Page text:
In The Awakening, Kate Chopin guides the reader through a progressive and evolving story about a woman who is on a quest for personal satisfaction and fulfillment. Throughout the story, Kate Chopin enriches her narrative by the use of metaphoric symbols.  According to Donald Ringe, “In The Awakening, the sea serves precisely this purpose, for it is in the Gulf that Edna experiences the crisis that determines her development throughout the rest of the book” (Ringe 223).    In the same vein, John May points out that, “it is the personification of the sea, though, that dominates all the imagery. The sea is undoubtedly the central symbol of the novel; like all natural symbols it is basically ambiguous” (May 212).  Obviously, Kate Chopin uses the sea as the main setting of the plot in order to illustrate Edna’s journey from her awakening to her death and also to underline the themes portrayed in the story.

The feminist author and historian of American culture,  Tiffany K. Wayne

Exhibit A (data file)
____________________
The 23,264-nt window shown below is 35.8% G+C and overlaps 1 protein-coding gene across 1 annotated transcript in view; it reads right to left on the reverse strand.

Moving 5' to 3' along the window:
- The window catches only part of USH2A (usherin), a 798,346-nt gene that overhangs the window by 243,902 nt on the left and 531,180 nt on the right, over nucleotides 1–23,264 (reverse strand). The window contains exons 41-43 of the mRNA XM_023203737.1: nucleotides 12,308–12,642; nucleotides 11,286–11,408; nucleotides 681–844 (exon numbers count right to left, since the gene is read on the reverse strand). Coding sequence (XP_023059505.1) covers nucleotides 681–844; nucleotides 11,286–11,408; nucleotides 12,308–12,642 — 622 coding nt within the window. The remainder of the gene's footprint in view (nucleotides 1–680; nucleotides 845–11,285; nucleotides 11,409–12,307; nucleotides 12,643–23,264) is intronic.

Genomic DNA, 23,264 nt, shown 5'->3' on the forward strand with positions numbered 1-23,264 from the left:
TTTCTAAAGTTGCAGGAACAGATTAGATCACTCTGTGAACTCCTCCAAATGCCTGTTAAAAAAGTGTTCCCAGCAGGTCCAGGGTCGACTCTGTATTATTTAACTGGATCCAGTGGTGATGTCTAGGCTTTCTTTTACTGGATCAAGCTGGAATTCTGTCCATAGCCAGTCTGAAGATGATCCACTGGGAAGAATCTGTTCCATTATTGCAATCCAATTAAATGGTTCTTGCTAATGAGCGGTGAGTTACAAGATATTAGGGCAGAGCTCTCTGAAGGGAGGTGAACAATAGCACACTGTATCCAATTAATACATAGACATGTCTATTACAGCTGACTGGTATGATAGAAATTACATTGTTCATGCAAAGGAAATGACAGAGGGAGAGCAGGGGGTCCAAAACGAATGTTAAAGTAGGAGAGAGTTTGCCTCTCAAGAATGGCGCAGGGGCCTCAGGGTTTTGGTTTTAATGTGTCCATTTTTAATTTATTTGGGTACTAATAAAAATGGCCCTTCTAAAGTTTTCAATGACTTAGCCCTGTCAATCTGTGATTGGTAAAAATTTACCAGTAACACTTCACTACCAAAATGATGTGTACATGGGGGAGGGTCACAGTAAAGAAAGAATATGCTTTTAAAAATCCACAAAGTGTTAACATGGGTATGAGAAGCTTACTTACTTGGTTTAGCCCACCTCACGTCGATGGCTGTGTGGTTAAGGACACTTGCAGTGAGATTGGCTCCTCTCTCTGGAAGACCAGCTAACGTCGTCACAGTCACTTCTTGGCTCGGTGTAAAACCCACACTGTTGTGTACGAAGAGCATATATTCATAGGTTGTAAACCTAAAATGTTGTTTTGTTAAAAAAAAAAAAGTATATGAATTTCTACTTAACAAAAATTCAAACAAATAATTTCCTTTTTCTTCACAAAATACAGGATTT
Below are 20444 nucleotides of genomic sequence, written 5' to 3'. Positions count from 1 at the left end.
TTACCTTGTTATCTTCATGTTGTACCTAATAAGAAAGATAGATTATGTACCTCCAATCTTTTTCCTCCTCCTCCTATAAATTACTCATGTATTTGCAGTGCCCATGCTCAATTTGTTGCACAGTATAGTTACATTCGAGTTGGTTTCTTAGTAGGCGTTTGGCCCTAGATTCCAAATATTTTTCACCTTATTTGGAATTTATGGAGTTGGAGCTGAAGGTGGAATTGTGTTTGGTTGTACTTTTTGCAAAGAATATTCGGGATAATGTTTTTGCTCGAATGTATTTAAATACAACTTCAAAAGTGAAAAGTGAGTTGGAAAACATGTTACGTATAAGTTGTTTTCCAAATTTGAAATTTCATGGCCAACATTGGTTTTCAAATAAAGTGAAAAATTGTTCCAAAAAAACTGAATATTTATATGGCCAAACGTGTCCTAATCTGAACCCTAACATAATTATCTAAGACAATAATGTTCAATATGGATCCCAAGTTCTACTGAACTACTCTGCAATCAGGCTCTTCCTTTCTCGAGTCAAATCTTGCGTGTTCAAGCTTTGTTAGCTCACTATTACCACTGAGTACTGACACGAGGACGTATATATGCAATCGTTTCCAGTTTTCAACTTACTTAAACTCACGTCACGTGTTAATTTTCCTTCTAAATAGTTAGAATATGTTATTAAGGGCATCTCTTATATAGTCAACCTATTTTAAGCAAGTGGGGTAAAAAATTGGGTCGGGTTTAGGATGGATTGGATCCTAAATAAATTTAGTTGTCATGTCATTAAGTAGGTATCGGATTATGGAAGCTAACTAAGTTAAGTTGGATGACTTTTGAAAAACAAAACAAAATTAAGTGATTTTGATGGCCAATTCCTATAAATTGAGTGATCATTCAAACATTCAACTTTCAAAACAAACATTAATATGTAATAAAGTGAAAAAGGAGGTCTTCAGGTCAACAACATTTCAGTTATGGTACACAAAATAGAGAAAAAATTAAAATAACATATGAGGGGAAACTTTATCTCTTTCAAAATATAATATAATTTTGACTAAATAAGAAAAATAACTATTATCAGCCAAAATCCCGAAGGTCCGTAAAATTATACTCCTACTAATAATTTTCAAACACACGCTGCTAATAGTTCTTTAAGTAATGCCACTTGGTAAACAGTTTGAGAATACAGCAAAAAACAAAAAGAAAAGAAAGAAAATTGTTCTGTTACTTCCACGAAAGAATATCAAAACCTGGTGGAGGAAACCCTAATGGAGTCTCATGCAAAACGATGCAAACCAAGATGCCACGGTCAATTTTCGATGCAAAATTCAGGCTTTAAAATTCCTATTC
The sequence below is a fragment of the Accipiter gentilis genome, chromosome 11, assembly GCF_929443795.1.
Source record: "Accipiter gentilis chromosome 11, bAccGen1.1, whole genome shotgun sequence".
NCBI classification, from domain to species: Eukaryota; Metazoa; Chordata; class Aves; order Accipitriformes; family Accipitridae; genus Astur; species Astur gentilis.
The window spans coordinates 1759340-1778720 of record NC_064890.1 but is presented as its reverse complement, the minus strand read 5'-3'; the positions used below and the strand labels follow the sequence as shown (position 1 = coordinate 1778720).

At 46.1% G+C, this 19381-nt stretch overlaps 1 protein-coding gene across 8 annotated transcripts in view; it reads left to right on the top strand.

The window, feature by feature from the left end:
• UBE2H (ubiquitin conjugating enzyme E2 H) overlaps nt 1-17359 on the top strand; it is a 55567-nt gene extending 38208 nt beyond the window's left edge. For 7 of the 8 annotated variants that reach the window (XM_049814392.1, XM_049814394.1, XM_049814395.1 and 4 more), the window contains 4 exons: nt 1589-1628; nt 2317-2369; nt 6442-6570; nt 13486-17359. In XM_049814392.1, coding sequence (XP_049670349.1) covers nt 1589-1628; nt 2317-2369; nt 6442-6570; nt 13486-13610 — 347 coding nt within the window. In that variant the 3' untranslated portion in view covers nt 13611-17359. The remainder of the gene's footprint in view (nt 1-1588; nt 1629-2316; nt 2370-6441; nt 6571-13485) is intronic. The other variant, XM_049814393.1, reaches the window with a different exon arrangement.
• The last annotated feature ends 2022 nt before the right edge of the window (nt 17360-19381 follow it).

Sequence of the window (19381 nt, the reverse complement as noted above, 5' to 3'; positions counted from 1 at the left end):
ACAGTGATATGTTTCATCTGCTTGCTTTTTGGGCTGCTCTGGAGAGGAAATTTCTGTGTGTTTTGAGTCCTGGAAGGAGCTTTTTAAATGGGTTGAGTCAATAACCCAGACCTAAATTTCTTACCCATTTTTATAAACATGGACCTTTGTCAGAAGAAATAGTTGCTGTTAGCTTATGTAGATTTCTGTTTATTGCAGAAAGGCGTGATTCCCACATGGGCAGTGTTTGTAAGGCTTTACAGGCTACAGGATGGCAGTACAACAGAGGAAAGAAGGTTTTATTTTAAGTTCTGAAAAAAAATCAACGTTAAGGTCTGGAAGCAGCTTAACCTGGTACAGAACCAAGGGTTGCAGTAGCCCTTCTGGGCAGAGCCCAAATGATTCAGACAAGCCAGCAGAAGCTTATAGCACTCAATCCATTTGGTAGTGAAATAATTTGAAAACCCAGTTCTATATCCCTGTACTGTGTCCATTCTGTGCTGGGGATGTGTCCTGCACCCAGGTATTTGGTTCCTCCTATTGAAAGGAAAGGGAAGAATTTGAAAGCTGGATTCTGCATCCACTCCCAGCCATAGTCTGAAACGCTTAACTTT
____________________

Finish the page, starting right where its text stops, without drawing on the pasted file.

notes that, “throughout the nineteenth century, most American women expected to marry and to have children…Rural, frontier, and Southern women tended to marry earlier and have more children…” (Wayne 2). In fact, the social conventions of the nineteenth-century era attribute only two roles to women: motherhood and marriage. The American society of that time is guided by the patriarchal pattern, where the roles of men and women are strictly codified.  Throughout her narrative, Kate Chopin is highly concerned with the question of the struggle of Edna to escape the patrifocal society of the New Orleans.  Since her young age, Edna has developed solid beliefs against patriarchal conventions which she considers as heavy and worthless. “Even as a child, she had lived her own small life all within herself. At a very early period she had apprehended instinctively the dual life—that outward existence which conforms, the inward life which questions” (14).   In a society marked with severe restriction towards women, is there a place that could be a haven of peace and freedom for women?                                                                                  Kate Chopin does not set the beginning of Edna’s “awakening” story on the resort of Grand Island, surrounded by the sea by accident.  In her critical essay, Sandra Gilbert points out, “For Chopin’s Aphrodite, like Hesiod’s, is born from the sea, and born specifically because the colony where she comes to consciousness is situated, like so many places that are significant for women, outside patriarchal culture, beyond the limits of the city where men make history, on one of those magical shores that mark the margin where nature intersect with culture” (Gilbert 272).   It appears clearly that Sandra Gilbert makes a distinction between the matrifocal world of Grand Isle, with its contiguity to nature epitomized by the sea and the patrifocal world of New Orleans, where life revolves around the men, their professions, and their fortunes.   Kate Chopin uses the sea as the spatial setting because of its common trope for mother, and maternal. Also, the comparison of Edna to Aphrodite by Gilbert prefigures Edna’s mutation into a new oceanic creature.